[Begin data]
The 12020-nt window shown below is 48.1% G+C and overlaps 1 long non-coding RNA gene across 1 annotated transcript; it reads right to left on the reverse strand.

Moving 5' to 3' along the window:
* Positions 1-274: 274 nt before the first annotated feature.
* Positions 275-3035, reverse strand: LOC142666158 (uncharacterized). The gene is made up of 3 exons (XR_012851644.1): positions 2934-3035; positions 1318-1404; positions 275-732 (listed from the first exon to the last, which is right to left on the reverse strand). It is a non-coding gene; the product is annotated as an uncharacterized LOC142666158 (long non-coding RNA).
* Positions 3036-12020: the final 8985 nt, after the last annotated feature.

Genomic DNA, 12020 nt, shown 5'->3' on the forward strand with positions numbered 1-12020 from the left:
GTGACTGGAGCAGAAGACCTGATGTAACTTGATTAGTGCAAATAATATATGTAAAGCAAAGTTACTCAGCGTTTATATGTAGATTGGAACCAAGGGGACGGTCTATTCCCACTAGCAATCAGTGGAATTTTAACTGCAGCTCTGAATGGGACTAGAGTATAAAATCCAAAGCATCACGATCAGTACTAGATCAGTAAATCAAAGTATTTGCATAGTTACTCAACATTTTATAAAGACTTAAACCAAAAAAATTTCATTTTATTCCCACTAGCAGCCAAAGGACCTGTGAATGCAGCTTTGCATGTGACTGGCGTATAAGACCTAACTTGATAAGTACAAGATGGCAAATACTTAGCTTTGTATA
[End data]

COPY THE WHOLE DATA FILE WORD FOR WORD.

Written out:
The 12020-nt window shown below is 48.1% G+C and overlaps 1 long non-coding RNA gene across 1 annotated transcript; it reads right to left on the reverse strand.

Moving 5' to 3' along the window:
* Positions 1-274: 274 nt before the first annotated feature.
* Positions 275-3035, reverse strand: LOC142666158 (uncharacterized). The gene is made up of 3 exons (XR_012851644.1): positions 2934-3035; positions 1318-1404; positions 275-732 (listed from the first exon to the last, which is right to left on the reverse strand). It is a non-coding gene; the product is annotated as an uncharacterized LOC142666158 (long non-coding RNA).
* Positions 3036-12020: the final 8985 nt, after the last annotated feature.

Genomic DNA, 12020 nt, shown 5'->3' on the forward strand with positions numbered 1-12020 from the left:
GTGACTGGAGCAGAAGACCTGATGTAACTTGATTAGTGCAAATAATATATGTAAAGCAAAGTTACTCAGCGTTTATATGTAGATTGGAACCAAGGGGACGGTCTATTCCCACTAGCAATCAGTGGAATTTTAACTGCAGCTCTGAATGGGACTAGAGTATAAAATCCAAAGCATCACGATCAGTACTAGATCAGTAAATCAAAGTATTTGCATAGTTACTCAACATTTTATAAAGACTTAAACCAAAAAAATTTCATTTTATTCCCACTAGCAGCCAAAGGACCTGTGAATGCAGCTTTGCATGTGACTGGCGTATAAGACCTAACTTGATAAGTACAAGATGGCAAATACTTAGCTTTGTATA